"Following on from the announcement that Mercedes-Benz is the UK's top consumer superbrand, there has been a flurry of comments - not all of them positive. There are those that say Mercedes-Benz is outdated and past its sell-by date. Key really is to look more closely at what Mercedes-Benz are doing that has pushed them into the superbrand league.
Whilst it is true that the newer breed of eco electric cars is starting to gather speed, it does not appear to be doing so at the expense of the classic makes such as Mercedes-Benz. In fact Mercedes-Benz have been very clever, leveraging their heritage and spreading out into other industries - namely fashion.
It is interesting how, as yet, many car companies seem quite reluctant to make the jump into different sectors, and therefore are potentially missing opportunities.
One only has to mention the brand that is David Beckham to suggest that if dealt with strategically, developing a 'celebrity style' hysteria should not be beyond the ability of the top flight automotive brands and their marketing teams.
Yet reaching superbrand status requires a brand to transcend its own sector - becoming an uber brand means breaking free from the shackles of a single industry, the brand stretch needs to be strategic and deliver the same emotional cues across consumer’s lives.
Strange as it may seem, an economic downturn can offer many opportunities for brands to reach this status.
So back to those automotive brands that thrive no matter the economic climate - the Ferraris and the Lamborghinis of the world.
They have, for some time, been involved in stretching out into other sectors, their brand names are synonymous with style, class and glamour, as well as heritage.
They are out of most mere mortals’ league - but they are extremely aspirational. If we think Ferrari, we think ‘glamour and wealth' - traits that transcend the internal engine combustion draw - this is what a real superbrand is all about.
Those with potential for superbrand status are BMW, Jaguar, Audi and Mercedes-Benz, although the latter appear to have moved up a notch to join Ferrari. These brands already equate to integrity, quality and class but have not as yet made any real impact outside of the automotive world - they are should be poised to do so.
Is it because they are more affordable, thus attainable, that they are a little less ‘special’ than the Ferrari or the Lamborghini?
Possibly, however, there are other ways of skinning the branding cat and cross-fertilization is one of them.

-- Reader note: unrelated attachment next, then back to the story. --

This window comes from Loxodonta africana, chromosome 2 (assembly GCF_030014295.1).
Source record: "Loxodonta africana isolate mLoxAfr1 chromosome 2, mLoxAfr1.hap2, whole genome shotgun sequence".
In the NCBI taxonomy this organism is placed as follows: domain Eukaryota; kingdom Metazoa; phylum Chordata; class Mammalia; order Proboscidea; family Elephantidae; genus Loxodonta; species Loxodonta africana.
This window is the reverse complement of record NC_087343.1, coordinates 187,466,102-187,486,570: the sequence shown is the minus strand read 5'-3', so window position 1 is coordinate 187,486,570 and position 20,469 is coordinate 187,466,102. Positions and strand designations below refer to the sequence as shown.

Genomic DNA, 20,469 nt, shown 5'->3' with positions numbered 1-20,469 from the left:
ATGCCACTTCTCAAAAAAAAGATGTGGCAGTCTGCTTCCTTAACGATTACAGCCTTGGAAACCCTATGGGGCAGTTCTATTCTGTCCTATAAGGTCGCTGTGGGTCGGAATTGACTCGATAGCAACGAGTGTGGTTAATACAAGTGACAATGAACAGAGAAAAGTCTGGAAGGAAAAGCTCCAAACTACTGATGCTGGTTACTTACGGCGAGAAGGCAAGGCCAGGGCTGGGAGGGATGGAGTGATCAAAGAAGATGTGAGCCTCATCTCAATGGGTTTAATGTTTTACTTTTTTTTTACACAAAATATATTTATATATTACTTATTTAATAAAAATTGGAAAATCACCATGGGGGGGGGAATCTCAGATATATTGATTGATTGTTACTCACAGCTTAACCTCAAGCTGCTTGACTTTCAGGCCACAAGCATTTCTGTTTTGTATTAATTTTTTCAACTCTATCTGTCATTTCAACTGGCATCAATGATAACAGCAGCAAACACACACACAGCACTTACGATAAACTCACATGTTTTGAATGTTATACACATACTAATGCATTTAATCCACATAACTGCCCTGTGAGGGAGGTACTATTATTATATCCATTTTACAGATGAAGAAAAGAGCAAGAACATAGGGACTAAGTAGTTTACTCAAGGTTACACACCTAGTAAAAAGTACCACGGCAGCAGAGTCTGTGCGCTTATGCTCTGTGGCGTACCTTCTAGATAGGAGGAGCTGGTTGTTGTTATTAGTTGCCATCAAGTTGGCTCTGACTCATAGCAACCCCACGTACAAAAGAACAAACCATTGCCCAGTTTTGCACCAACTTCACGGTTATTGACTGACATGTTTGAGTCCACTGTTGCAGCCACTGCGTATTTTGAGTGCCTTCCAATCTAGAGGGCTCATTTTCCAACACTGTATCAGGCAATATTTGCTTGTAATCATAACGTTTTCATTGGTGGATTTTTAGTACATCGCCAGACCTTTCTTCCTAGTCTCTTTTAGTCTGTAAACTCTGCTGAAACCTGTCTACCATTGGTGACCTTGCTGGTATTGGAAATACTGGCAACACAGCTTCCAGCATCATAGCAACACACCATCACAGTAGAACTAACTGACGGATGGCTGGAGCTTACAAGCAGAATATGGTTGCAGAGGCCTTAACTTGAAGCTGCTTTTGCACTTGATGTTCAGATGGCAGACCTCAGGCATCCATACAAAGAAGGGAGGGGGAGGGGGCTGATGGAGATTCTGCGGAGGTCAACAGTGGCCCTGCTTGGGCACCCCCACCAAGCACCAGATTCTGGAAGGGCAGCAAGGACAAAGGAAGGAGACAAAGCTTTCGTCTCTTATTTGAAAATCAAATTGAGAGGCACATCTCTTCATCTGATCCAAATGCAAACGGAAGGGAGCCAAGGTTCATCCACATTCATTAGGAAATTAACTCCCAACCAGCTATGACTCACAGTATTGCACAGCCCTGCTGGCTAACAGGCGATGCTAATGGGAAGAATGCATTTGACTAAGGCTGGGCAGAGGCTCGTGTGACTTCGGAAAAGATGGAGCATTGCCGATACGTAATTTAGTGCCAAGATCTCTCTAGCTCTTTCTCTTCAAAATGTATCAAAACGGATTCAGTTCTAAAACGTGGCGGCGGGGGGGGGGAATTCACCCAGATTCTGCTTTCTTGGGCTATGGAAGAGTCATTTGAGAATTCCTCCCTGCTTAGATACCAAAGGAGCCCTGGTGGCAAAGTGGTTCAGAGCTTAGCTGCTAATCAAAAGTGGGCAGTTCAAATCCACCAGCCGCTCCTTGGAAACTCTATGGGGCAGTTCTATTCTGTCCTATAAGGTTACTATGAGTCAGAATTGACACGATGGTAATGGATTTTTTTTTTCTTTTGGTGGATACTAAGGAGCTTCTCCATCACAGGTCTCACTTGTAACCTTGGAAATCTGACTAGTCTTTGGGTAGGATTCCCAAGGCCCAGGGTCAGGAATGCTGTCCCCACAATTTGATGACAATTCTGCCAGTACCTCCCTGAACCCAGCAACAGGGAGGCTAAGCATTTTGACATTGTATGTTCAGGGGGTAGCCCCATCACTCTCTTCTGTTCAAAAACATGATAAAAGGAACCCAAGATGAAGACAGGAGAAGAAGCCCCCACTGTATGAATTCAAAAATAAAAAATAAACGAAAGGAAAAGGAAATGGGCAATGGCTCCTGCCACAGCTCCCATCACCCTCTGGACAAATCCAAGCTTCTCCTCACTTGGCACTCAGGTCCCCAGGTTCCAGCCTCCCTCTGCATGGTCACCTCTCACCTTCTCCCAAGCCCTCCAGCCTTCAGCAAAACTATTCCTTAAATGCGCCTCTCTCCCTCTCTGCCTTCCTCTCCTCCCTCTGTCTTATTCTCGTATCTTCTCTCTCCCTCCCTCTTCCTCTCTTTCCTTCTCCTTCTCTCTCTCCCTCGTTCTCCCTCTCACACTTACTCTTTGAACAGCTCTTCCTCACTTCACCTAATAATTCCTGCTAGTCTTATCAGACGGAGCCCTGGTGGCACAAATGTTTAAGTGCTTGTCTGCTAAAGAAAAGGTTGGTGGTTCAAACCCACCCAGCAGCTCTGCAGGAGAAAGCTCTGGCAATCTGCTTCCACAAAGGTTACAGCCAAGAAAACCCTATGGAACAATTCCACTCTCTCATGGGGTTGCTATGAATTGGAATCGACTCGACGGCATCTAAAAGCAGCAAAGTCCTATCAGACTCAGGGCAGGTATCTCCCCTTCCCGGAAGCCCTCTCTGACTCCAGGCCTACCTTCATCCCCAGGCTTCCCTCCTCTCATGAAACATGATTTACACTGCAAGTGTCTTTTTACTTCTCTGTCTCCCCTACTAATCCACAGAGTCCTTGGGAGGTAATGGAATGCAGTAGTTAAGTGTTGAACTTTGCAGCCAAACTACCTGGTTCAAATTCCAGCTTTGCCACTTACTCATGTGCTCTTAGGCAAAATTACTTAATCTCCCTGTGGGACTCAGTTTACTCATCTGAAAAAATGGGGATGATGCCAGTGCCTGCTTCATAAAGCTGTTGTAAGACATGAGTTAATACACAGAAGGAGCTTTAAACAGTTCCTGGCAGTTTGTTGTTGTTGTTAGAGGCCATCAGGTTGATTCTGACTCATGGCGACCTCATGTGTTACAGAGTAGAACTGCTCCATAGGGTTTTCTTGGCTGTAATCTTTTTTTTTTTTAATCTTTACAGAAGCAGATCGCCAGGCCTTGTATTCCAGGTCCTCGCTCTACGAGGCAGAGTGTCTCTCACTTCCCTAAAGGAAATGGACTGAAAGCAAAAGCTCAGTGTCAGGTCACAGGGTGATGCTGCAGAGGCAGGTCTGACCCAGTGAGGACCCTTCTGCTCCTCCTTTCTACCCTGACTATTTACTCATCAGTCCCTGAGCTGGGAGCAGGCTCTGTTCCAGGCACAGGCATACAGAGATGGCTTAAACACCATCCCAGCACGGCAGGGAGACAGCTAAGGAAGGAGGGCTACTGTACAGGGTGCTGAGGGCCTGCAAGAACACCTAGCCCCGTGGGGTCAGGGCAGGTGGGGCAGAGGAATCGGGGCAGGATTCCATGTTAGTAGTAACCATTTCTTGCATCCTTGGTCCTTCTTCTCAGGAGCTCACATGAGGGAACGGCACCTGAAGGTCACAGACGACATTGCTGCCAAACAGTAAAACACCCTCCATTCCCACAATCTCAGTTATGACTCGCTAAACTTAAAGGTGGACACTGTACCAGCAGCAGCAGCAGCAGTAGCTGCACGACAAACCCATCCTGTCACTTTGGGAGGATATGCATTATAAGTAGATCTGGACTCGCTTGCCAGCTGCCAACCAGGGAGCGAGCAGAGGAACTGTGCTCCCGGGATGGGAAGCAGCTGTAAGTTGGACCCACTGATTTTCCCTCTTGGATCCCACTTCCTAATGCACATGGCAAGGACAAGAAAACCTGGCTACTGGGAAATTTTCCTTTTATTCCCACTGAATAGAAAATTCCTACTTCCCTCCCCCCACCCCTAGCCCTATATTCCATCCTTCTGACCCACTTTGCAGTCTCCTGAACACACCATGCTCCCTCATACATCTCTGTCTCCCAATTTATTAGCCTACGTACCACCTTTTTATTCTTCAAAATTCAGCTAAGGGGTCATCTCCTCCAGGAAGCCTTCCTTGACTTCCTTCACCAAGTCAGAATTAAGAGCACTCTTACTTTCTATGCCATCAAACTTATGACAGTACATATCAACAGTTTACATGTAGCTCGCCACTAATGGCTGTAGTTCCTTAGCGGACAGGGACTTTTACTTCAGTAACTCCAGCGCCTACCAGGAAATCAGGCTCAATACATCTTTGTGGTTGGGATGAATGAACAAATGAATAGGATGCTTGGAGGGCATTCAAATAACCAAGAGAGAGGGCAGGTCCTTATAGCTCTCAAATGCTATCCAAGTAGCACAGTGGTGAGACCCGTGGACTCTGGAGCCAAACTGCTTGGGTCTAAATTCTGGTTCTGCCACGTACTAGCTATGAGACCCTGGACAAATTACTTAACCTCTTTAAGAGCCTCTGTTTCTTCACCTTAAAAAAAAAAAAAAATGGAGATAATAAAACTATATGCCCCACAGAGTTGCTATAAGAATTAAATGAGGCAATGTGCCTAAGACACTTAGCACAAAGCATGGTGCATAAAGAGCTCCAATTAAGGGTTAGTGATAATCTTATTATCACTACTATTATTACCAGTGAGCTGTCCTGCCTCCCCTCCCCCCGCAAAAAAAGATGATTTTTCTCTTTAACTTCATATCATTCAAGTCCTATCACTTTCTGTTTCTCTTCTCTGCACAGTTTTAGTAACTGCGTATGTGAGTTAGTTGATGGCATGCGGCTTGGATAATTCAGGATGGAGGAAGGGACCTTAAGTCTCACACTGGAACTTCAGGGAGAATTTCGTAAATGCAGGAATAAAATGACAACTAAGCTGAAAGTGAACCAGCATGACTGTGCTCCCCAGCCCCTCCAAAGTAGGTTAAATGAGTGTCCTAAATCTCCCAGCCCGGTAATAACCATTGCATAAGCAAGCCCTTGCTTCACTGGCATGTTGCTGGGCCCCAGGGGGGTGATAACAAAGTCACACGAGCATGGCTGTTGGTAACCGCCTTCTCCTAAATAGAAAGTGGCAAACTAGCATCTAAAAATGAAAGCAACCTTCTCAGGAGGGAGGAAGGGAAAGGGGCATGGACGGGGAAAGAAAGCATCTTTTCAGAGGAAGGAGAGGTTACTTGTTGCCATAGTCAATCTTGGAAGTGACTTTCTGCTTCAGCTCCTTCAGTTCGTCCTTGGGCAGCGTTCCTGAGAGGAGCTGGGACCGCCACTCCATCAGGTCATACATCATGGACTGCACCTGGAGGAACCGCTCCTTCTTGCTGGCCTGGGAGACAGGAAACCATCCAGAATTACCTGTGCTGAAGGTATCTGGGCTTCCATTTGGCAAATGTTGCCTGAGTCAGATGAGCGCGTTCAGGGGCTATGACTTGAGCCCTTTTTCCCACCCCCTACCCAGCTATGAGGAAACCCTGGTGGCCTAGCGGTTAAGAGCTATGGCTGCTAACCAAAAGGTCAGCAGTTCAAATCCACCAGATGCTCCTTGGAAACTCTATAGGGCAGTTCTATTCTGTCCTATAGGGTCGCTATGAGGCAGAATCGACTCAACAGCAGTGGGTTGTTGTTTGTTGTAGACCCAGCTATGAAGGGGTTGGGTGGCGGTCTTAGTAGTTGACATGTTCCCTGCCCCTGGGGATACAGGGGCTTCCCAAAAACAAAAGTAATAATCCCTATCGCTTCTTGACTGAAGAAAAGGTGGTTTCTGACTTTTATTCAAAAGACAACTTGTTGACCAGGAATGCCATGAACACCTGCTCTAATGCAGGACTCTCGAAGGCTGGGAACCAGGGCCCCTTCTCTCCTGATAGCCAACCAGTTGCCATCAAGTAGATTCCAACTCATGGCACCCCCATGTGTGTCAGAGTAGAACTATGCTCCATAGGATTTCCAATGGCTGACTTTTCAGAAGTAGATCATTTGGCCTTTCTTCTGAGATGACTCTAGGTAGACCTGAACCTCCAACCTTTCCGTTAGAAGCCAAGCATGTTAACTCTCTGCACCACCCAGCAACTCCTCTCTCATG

There is currently a real trend towards a fusion of sectors as brands extend their message.
Mercedes is a great example of an iconic brand that is extending the experiences - in this instance via fashion events in some 30 countries around the world.
Creating a superbrand goes way beyond what that brand represents to the consumer. Nike is a perfect example of a brand that reaches straight into the consumer's heart and psyche.
Everything is about the excitement, the thrill and the challenge - this is demonstrated experientially and via every touch point.
As for other automtive brands, what of the Volvo's, the Renaults, the Peugeots and so on - their potential to create a worldwide superbrand is a little harder to realise.
These brands are more synonymous of reliability, solidity, safety and economic affordability, traits which are marketable of course, but not ideal for brand extension, the emotional cues for these brands would need to be re-worked in order to really tap into another stratosphere of branding.
The fact that Mercedes-Benz is making in-roads into the fashion world is most certainly a good move for the brand, despite a distinct move away from overt-consumerism people are giving into their basic feelings and enjoying, once again, the ability to own and drive a beautiful car.
The fact is that even in an economic downturn, when non-status appears to be in vogue, consumers are looking to brands that make them feel good. It is worth noting that even during a recession, consumers still have a tendency to seek out the excitement in their lives by owning a cool brand, a superbrand."